Sunday, September 05, 2010

22 July 2010 New experiences

We haven't cached much near Millville which is a place where we often stay. Today we decided to break that string and spend time at the Harold N. Peek Preserve in Millville. Finding the entrance took a little work, but once there we had a great time. It seemed so benign. All was well and we enjoyed our visit until we reached the Geomobile, and I noticed these little spots. Ali unfortunately guessed correctly with one word, chiggers. That one word began a new experience for us. :-(

It looks so peaceful. It looks so wonderful.

It's full of chiggers! 8-O

Before we knew what was happening, we enjoyed finding these two wonderful box turtles along the trail. The second one was guarding the berry in its mouth like it was a treasure of the world.

Our first box turtle sighting. Take note of those deep red eyes.

Our second box turtle sighting. He did not appear to be willing to give up the berry for anything (nor did he appear inclined to eat it).

The Maurice River was at low tide, but quite pleasant.

These low-height v-stands appeared to be well-used by the ospreys.

Our trip to our next stop was frequented by a lot of scratching. Before we headed off at this site, we spent some time trying to remove the offending monsters (aka the Chiggers). I guess we got a lot of them, but nowhere near all of them. While at this cache we got to see more ospreys nesting in one spot than we had seen before. There were about a dozen nests with active ospreys in the area. The cache was an an area which required a few hundred feet bushwhack through dense, head-high growth.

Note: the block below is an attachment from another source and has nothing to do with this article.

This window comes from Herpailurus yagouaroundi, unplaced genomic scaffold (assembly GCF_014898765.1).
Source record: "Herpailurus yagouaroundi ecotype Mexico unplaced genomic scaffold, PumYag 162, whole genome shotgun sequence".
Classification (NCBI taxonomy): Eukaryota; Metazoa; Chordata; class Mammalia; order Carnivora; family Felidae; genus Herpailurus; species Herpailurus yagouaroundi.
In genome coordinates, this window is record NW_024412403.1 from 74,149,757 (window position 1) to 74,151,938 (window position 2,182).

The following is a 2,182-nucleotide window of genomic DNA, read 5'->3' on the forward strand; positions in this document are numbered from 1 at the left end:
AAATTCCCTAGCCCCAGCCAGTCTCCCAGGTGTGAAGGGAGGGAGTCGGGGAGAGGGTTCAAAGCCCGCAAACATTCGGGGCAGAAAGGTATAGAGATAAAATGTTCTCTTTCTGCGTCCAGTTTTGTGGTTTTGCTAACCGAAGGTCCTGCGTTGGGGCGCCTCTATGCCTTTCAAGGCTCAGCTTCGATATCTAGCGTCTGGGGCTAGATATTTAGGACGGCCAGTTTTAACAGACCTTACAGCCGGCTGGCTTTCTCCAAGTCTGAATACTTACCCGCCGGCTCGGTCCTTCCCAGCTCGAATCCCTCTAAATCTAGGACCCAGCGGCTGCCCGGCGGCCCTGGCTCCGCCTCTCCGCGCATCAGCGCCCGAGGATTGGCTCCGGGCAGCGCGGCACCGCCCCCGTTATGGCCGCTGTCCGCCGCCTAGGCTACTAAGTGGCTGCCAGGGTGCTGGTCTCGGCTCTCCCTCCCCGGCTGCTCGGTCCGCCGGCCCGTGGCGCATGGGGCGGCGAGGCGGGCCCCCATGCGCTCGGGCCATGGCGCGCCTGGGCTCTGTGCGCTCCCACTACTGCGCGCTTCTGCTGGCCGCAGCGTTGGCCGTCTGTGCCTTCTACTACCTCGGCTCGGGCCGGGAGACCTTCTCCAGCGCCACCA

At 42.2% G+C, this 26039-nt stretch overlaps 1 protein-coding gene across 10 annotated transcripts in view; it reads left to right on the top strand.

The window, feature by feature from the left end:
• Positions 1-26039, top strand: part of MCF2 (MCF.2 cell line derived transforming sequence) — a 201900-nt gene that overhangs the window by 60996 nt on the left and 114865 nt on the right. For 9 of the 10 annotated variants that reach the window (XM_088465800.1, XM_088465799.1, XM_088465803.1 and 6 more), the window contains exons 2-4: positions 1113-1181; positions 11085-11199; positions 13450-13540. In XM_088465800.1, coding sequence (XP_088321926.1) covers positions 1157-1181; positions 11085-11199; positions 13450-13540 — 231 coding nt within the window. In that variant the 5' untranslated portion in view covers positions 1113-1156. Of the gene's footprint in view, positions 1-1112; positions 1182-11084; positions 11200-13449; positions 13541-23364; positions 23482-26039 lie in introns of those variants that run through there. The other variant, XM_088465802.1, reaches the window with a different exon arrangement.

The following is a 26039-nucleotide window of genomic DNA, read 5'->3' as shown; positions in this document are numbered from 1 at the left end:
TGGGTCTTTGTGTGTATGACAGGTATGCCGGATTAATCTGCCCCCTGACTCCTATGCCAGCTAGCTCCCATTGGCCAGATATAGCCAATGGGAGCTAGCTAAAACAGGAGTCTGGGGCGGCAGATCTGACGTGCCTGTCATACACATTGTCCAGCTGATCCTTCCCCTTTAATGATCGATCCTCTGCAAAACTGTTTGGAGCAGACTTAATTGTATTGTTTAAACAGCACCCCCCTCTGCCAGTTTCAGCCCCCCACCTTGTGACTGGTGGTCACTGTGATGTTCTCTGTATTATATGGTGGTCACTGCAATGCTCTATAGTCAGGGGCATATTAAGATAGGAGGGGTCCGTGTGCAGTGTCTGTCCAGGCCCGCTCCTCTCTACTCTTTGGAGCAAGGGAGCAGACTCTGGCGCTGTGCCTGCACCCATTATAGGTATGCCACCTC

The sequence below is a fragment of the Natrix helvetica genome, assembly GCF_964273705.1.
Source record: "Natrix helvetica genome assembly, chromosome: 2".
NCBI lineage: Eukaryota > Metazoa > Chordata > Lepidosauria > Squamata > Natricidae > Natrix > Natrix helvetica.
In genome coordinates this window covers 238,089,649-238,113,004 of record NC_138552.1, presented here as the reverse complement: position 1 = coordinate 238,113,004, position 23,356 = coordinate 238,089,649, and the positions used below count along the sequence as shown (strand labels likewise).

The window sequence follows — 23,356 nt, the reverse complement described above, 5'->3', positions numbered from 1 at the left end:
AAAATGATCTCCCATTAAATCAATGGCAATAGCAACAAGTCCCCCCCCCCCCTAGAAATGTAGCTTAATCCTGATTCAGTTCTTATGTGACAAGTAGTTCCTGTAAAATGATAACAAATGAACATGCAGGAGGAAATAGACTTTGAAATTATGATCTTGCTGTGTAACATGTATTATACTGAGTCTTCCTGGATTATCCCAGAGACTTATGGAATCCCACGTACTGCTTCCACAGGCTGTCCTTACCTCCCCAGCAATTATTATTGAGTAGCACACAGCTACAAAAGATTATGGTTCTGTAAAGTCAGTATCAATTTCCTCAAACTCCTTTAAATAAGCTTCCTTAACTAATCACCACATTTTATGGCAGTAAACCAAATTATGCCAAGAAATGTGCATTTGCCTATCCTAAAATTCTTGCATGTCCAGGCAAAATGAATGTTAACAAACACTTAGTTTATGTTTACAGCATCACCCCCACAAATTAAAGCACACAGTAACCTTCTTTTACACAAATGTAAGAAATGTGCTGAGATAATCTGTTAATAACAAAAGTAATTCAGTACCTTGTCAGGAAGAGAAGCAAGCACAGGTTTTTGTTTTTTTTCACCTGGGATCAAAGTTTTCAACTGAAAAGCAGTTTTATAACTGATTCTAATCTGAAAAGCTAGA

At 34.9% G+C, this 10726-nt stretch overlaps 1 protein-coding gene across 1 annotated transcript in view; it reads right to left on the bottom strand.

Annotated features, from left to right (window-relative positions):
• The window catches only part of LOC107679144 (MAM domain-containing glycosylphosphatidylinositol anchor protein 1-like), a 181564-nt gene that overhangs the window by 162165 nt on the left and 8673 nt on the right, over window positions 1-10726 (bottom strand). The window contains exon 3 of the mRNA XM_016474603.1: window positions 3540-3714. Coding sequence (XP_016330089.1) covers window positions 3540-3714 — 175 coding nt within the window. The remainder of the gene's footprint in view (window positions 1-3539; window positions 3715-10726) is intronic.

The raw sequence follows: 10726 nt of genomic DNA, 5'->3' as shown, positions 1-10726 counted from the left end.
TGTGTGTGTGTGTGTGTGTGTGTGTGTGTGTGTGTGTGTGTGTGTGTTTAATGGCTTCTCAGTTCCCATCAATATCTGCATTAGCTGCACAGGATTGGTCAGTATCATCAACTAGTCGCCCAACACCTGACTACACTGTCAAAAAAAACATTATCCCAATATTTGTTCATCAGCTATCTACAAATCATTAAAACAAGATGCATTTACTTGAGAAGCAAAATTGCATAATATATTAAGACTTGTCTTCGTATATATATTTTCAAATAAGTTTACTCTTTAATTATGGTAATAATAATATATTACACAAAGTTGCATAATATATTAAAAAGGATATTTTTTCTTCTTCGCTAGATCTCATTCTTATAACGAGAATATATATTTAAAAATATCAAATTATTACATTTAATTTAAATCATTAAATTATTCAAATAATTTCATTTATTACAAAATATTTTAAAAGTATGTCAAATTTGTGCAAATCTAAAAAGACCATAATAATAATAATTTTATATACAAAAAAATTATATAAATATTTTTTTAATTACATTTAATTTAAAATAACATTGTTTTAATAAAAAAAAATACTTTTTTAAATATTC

Ali heads into the heaviest growth to hunt the cache.

When you look at the picture below, think intense smell. The nearby cache was called shell pile. The area around the cache amazingly did not smell, but driving in and out of the area and walking around the area the smell went from light to eye watering. It was only a few stops later that I realized our geomobile smelled from driving through the area. It was weeks before the smell dissipated. It was really interesting that there was a bike path running right through the area. Great ocean views or not, the smell would be difficult to handle on a bike ride.

We stopped for two more tidal caches. We were unsuccessful with both. At the first the cache appeared to have finally been washed away by the tide. The second one was near a boat launch area with about a 100 foot long section of boards joined together for docking boats at high tide. As we walked out into the marsh area, we both sunk a little deeper with each step. We finally gave up about thirty feet from the cache. By that time, we were both covered in organic muck. The geomobile has very light grey seats so we were either going to ruin the interior or change in the open. I;m glad no one showed up for the next few minutes. ;-)

There was one last area with osprey sightings as we neared the end of the day. This was the toughest day of the trip for us. We were dirty. We smelled. Ariel, the geomobile, smelled. We had dnf'd a lot of caches. Ahhhh... we had the fun of Cape May to anticipate after spending the first evening of the next couple weeks of dealing with the chiggers.

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